Sacramento—Senators Toni G. Atkins (D-San Diego) and Scott Wiener (D-San Francisco) today announced legislation to enable more transgender, intersex and nonbinary people to obtain state-issued identity documents that accurately reflect their gender. The bill is sponsored by Equality California and Transgender Law Center.
Senate Bill (SB) 179 would accomplish this by creating a third, nonbinary gender marker on California birth certificates, drivers’ licenses, identity cards and gender-change court orders. The bill also streamlines the processes for Californians to apply to the state for a change in gender on these identifying documents.
“Our society is becoming more enlightened every day about gender identity,” said Atkins. “It’s time for our state to make it easier for transgender Californians and those who don’t conform to traditional notions of gender to have state-issued identification documents that reflect who they truly are. This bill will help them avoid the discrimination and harassment that too many of these residents face in their daily lives.”
Current law creates onerous and unnecessary barriers for people who wish to apply for a change in gender on their state-issued identity documents. One of the most significant of these barriers is the requirement of a physician’s sworn statement certifying the extent of medical treatment received by someone during their gender transition. Additionally, a person seeking a gender-change or name-change court order must appear in court even if nobody has filed objections to their petition. Finally, there are no provisions in state law that allow nonbinary people – those who self-identify as neither male nor female – to choose a gender marker on state documents that reflects their gender identity.
“Our trans brothers and sisters are under attack in far too many parts of this country and this world,” said Wiener. Now, more than ever, California must lead on trans inclusion and ensure that our entire community can live with dignity and respect. This legislation is an overdue step forward.”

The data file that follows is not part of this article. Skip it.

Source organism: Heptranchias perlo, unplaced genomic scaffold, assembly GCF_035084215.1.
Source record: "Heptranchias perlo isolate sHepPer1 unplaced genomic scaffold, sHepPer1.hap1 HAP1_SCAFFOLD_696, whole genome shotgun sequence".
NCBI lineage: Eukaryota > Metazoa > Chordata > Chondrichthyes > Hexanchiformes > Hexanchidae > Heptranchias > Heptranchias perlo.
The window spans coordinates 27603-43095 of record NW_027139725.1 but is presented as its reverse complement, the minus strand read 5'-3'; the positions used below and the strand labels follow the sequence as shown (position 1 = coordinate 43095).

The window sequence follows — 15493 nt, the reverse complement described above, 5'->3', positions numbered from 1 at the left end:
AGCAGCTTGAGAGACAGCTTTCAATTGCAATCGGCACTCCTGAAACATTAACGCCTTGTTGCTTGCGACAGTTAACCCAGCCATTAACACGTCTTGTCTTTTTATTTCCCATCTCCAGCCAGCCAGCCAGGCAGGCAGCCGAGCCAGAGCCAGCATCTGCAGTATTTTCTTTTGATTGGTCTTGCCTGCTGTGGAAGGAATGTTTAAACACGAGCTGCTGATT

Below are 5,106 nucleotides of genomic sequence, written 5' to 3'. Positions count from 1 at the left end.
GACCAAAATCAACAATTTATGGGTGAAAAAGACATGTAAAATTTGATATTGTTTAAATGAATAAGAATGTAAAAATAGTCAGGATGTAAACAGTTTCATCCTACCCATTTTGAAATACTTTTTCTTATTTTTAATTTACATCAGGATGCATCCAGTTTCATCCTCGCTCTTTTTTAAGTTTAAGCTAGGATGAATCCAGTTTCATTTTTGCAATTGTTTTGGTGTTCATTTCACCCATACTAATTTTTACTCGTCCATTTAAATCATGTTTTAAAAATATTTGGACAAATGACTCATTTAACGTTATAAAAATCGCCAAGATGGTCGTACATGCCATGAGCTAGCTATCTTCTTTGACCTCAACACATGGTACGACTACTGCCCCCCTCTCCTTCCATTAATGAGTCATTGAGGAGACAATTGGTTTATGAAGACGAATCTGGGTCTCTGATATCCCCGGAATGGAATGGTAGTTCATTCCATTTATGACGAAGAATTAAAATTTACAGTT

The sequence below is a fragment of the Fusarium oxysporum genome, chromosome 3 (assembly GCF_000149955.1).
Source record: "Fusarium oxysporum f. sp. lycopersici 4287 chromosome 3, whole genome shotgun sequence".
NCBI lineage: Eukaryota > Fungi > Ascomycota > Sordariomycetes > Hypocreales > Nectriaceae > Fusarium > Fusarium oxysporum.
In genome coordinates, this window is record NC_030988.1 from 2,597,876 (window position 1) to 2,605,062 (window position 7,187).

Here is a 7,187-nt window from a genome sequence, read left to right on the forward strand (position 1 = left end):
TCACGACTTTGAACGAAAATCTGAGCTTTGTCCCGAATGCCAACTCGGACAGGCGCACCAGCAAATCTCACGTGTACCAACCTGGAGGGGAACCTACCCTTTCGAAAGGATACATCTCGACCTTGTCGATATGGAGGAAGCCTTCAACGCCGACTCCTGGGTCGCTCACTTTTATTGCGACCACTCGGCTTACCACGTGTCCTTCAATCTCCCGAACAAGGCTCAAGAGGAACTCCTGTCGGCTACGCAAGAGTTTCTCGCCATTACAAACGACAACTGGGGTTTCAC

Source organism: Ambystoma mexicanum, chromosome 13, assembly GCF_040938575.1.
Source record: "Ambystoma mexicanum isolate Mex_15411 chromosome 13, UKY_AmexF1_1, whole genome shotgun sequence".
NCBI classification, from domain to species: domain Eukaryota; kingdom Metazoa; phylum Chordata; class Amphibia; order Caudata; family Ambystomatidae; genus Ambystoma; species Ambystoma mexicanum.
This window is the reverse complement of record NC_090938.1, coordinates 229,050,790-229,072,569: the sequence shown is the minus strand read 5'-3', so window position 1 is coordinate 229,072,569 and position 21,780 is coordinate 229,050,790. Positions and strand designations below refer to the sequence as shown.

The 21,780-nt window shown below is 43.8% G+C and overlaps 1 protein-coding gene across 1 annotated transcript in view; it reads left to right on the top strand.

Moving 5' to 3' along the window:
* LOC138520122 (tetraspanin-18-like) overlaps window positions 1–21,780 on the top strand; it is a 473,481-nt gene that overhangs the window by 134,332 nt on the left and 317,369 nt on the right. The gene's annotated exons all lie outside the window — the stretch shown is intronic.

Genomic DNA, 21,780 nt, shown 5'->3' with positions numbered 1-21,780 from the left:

Senators Atkins and Wiener’s legislation would:
- remove the requirement to obtain a physician’s sworn statement;
- ensure that those filing petitions for gender-change court orders, as well as corresponding name-change court orders, need not appear in court for a hearing unless someone has filed timely objections to their petitions;
- create a process by which individuals younger than 18 years old can apply for a change in gender on their birth certificate; and
- create a third gender marker for nonbinary individuals seeking to amend their gender on birth certificates, driver’s licenses and state identification cards, and in gender change court orders.
“Whether going through airport security, voting, or applying for a bank account, everyone needs an accurate ID to safely navigate life,” said Kris Hayashi, executive director of Transgender Law Center. “Yet outdated laws and other barriers have blocked almost 70% of transgender people from updating any of their identity documents, and one-third of transgender people have been harassed, assaulted, or turned away when seeking basic services. SB 179 will help California lead the way in reducing these barriers and help ensure that everyone can be legally recognized for who they are and can move safely through the world.”
“This bill honors an individual’s most basic right: self-identification,” said Rick Zbur, executive director of Equality California. “It is up to an individual – not a judge or even a doctor – to define a person’s gender identity. This groundbreaking legislation will ensure that California supports and values its transgender and gender non-conforming residents and fully includes them in the fabric of our society.
Transgender Law Center is the largest national organization dedicated to advancing the rights of transgender and gender nonconforming people through litigation, policy advocacy, and public education. TLC changes law, policy, and attitudes so that all people can live safely, authentically, and free from discrimination regardless of their gender identity or expression. www.transgenderlawcenter.org